National Endowment of the Arts - The Big Read
The Shawl

The Shawl

by Cynthia Ozick

Just as you can’t grasp anything without an opposable thumb, you can’t write anything without the aid of metaphor. Metaphor is the mind’s opposable thumb.


  1. After witnessing Magda's murder, Rosa shoves the shawl in her own mouth to stifle her scream rather than make a sound and risk being shot by the camp guards. What does this scene reveal about Rosa? How does this scene repeat later in the novella?
  2. Do you agree with Cynthia Ozick's interpretation that Stella is "an equal victim with Rosa" and that "Stella has become a ghost or a phantom of all of Rosa's fears and terrible traumatic memories?"
  3. Why is Rosa so upset when she loses her underwear at the laundromat? Do you find the situation humorous? Why or why not?
  4. Why does Rosa decide to trust Simon Persky? Is his occupation significant to his character?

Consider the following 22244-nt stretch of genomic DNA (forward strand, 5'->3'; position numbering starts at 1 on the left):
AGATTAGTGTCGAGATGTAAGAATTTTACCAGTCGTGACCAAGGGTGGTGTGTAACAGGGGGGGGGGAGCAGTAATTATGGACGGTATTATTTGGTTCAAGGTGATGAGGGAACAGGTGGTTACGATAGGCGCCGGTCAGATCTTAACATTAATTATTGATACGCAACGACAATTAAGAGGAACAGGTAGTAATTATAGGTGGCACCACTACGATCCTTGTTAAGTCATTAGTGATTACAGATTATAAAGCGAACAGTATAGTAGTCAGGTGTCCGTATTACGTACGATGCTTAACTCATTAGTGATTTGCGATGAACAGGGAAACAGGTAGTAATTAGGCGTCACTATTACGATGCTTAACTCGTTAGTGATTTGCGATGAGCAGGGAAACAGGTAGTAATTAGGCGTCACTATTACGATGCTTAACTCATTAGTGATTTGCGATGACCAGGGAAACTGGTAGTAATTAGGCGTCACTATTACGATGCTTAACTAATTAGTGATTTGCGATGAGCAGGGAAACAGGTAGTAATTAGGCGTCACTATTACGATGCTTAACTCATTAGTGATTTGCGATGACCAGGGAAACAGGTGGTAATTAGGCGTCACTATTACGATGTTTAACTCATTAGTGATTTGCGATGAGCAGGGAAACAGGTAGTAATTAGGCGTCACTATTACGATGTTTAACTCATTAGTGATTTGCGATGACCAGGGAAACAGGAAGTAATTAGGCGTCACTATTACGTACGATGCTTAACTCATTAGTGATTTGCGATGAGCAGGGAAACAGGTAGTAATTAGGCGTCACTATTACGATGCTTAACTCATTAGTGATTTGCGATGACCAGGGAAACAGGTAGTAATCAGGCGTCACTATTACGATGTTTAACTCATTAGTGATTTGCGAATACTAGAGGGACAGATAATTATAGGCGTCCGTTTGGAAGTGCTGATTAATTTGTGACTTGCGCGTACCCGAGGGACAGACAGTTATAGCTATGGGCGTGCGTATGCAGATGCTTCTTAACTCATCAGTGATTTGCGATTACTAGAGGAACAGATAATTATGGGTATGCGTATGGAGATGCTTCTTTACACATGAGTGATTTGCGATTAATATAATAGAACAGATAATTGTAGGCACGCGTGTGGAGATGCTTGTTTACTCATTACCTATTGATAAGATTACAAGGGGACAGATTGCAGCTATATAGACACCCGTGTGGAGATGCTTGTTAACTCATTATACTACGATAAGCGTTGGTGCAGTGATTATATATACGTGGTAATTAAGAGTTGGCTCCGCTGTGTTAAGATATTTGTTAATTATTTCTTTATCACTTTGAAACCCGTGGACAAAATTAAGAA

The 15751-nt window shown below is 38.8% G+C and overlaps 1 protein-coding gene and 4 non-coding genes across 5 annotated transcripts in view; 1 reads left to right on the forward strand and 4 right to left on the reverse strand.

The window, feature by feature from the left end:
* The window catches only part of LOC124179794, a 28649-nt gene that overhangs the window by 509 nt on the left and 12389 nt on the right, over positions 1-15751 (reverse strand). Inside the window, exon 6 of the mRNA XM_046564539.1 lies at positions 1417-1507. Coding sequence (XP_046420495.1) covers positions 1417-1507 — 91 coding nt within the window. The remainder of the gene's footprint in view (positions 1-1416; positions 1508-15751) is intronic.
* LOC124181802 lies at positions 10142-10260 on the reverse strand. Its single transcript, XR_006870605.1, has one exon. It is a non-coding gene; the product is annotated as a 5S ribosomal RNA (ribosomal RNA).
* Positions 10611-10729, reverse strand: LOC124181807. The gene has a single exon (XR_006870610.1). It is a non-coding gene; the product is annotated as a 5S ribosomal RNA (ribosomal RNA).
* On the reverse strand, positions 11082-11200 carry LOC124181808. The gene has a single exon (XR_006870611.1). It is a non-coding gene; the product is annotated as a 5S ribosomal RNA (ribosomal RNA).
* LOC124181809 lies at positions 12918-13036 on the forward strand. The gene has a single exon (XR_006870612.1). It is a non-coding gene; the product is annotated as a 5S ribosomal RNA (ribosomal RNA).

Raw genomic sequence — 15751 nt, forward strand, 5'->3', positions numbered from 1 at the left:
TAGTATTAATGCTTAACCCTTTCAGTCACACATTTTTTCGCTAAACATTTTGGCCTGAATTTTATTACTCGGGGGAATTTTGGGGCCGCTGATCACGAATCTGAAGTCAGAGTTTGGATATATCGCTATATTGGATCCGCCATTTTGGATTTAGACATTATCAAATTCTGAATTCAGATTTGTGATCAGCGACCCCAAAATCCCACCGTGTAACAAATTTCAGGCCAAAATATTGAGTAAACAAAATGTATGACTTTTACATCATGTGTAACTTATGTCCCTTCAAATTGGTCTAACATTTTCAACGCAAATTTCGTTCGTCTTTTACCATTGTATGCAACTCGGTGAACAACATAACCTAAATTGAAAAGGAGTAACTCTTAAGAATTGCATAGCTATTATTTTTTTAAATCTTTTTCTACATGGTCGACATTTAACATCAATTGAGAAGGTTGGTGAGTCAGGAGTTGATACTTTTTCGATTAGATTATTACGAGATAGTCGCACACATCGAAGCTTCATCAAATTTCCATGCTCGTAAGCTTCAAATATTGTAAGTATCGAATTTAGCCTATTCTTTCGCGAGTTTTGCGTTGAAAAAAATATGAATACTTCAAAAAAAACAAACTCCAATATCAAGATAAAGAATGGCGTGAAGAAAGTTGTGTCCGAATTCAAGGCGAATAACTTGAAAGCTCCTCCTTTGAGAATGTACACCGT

5. What does Rosa mean when she tells Persky, "Your Warsaw isn't my Warsaw." How are their backgrounds different? How are they similar?
  6. How does Stella's life mirror Rosa's? How is it different? What does this suggest about their relationship?
  7. What role does Dr. Tree play in the novella? Are there people today who might act like Dr. Tree? Can you sympathize with Rosa's hatred for him?
  8. Why does Rosa reject labels like "survivor" and "refugee" in favor of "human being?"
  9. What does the shawl symbolize to Rosa? To Magda? To Stella?
  10. Discuss some Jewish symbols and imagery in the novella. How might these demonstrate that—even thirty-nine years later—Rosa's thoughts are never far from the concentration camp?
  11. In your experience, does the book reinforce or shatter stereotypes of Jewish American experience? Why or why not?
  12. By telling the story of Magda's death and of Rosa's survival, what does the book reveal about Rosa's personality and her will to live?
The Big Read
Get involved with the Big Read!
Learn More

printfooter-logos
© Arts Midwest